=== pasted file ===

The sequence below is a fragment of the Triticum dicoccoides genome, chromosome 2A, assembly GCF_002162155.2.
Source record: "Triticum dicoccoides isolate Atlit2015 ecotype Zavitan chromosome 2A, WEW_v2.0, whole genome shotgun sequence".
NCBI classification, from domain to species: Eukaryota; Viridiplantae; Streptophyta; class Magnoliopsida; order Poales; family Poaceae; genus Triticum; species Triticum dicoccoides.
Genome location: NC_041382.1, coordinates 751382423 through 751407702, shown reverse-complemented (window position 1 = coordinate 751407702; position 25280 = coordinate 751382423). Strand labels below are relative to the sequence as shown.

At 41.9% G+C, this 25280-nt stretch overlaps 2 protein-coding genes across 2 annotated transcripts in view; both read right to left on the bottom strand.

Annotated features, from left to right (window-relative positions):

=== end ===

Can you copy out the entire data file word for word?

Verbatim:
The sequence below is a fragment of the Triticum dicoccoides genome, chromosome 2A, assembly GCF_002162155.2.
Source record: "Triticum dicoccoides isolate Atlit2015 ecotype Zavitan chromosome 2A, WEW_v2.0, whole genome shotgun sequence".
NCBI classification, from domain to species: Eukaryota; Viridiplantae; Streptophyta; class Magnoliopsida; order Poales; family Poaceae; genus Triticum; species Triticum dicoccoides.
Genome location: NC_041382.1, coordinates 751382423 through 751407702, shown reverse-complemented (window position 1 = coordinate 751407702; position 25280 = coordinate 751382423). Strand labels below are relative to the sequence as shown.

At 41.9% G+C, this 25280-nt stretch overlaps 2 protein-coding genes across 2 annotated transcripts in view; both read right to left on the bottom strand.

Annotated features, from left to right (window-relative positions):